The news from the most recent Labour Market Outlook report issued by the Chartered Institute of Personnel and Development (CIPD) that the number of vacancies in the UK economy remains well above historical average levels should lead many science employers to consider whether they really are doing everything they can to inspire and attract candidates.

Your company’s approach to job descriptions is just one aspect that you may wish to examine. They are a key frontier of your quest to fill your organisation’s science jobs, but what are the best ways of writing a job description to which the best candidates will wish to respond?

1.       Be clear and realistic about the responsibilities

There’s no more important part of a job description than the rundown of the day-to-day responsibilities that the successful candidate will have – so don’t be vague, and don’t try to cram too many responsibilities in, either. Aiming for between eight and 12 key areas of responsibility is a good rule of thumb.

2.       Use an engaging tone

Remember that the whole point of a job description – besides outlining the most basic details about the job – is to persuade someone to come and work for your organisation.

A dry and impersonal tone will cause many a great candidate to lose interest before they have even finished reading the description. However, by placing the emphasis on where your company is going and what you can do for the candidate, you can make your description so much more compelling for them.

3.       Avoid discriminatory language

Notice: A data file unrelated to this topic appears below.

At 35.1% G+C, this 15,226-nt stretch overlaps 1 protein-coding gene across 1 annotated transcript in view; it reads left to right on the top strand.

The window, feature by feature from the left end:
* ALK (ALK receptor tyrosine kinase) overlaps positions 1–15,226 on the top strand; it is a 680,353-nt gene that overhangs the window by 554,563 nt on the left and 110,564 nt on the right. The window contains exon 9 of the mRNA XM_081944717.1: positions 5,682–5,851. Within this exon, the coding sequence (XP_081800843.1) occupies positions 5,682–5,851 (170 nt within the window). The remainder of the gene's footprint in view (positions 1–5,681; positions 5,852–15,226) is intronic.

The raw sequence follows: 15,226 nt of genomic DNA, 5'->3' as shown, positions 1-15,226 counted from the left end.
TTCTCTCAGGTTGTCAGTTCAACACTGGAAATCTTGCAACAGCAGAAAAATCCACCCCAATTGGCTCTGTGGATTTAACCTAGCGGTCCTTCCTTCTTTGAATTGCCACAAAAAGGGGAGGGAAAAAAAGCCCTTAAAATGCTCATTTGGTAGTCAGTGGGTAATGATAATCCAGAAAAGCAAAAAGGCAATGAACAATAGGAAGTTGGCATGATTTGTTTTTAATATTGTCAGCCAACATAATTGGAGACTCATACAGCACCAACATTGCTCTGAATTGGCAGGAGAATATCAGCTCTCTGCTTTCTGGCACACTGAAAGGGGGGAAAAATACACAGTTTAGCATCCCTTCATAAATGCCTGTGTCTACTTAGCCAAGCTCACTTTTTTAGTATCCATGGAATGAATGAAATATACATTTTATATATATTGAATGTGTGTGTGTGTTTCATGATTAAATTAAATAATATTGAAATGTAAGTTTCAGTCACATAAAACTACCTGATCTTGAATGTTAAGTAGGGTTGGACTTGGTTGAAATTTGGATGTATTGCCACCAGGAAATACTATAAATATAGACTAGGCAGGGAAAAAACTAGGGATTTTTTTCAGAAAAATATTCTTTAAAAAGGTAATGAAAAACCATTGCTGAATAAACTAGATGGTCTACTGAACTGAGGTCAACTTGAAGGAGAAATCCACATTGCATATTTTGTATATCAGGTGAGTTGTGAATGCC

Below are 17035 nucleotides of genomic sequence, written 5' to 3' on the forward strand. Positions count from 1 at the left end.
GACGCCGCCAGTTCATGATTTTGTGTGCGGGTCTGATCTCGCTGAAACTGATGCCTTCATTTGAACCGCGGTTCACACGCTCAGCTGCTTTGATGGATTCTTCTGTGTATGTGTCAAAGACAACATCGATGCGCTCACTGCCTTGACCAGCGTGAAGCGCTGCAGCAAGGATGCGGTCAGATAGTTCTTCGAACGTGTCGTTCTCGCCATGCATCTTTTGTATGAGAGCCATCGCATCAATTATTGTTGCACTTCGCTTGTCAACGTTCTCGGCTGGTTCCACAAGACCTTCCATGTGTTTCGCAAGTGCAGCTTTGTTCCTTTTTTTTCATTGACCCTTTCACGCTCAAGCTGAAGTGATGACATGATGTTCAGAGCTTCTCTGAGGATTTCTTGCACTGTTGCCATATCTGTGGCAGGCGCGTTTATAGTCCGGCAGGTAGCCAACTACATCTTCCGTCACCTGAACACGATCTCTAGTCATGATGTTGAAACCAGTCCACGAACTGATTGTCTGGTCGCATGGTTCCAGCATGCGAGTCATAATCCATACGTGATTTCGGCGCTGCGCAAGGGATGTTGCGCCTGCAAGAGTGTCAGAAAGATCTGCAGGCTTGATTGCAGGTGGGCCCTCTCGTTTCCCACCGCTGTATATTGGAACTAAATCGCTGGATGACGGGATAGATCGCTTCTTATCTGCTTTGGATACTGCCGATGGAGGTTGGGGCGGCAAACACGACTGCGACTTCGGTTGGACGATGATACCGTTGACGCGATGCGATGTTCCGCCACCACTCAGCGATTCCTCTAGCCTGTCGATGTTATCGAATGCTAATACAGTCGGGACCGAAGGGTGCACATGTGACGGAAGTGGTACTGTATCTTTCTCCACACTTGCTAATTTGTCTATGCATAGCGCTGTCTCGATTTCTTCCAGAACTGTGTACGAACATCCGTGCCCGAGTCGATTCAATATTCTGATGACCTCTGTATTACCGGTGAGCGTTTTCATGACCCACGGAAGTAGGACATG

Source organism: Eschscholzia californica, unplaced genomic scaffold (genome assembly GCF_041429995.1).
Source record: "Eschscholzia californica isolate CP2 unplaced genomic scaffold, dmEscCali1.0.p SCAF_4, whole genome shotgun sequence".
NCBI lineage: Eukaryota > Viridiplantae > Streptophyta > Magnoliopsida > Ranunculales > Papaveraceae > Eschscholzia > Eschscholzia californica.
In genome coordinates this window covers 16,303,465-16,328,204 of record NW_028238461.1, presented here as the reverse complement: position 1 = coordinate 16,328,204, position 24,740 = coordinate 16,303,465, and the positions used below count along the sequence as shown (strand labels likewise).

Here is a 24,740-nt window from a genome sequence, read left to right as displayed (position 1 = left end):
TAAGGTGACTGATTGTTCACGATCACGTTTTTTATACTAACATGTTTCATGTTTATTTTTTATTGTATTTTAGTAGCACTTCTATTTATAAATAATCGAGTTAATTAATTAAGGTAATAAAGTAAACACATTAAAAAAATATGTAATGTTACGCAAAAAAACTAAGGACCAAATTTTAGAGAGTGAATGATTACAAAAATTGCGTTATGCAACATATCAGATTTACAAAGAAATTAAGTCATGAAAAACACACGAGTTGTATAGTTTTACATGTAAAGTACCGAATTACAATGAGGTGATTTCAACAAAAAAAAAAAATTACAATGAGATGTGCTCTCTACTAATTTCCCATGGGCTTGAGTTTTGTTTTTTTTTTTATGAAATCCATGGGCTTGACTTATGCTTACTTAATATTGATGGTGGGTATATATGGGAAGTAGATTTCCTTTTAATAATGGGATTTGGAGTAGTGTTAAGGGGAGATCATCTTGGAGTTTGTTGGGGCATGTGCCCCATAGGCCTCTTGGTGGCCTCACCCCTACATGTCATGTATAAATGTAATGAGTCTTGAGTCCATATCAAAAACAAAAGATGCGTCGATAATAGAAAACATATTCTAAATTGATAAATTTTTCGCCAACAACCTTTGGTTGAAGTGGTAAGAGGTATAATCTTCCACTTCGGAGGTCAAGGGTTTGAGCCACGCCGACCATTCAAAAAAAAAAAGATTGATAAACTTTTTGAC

Even when you don’t specifically intend to discriminate against anyone, the use of certain words and phrases in your job description could have that effect anyway, restricting the range of candidates that apply for your vacancies and hampering your efforts to boost diversity in your workforce.

As the GOV.UK site details, there are various ways in which employers discriminate against candidates, so you should take every measure to ensure your job descriptions don’t prevent suitable candidates from applying for your vacancy. 

4.       Use terminology that candidates will understand

Of course, if you’re advertising for a senior role in pharmacology, engineering, FMCG or any of a wide range of other specialised science sectors like those that we serve here at Hyper Recruitment Solutions, using certain industry-specific terms could help to separate suitable from unsuitable candidates.

However, if certain technologies or practices within your organisation are known by names that external candidates are unlikely to recognise, you could find yourself inadvertently deterring perfectly suitable talents.  

5.       ‘Play it straight’ with the job title

Yes, the necessary skills and day-to-day responsibilities may make up the ‘meat’ of your job description, but there are also certain other basic elements that all job descriptions need to have if they are to be truly effective – and you need to get those elements right.

Consider the job title, for example – this isn’t a part of your job description where you should be using any confusing or obscure terms. A job title can all candidates will immediately understand will attract more interest, views and – of course – applications.

Are you an employer looking to bolster your science recruitment efforts? If so, click through to learn more about the bespoke hiring solutions of Hyper Recruitment Solutions that could help to address your firm’s most demanding staffing requirements. 
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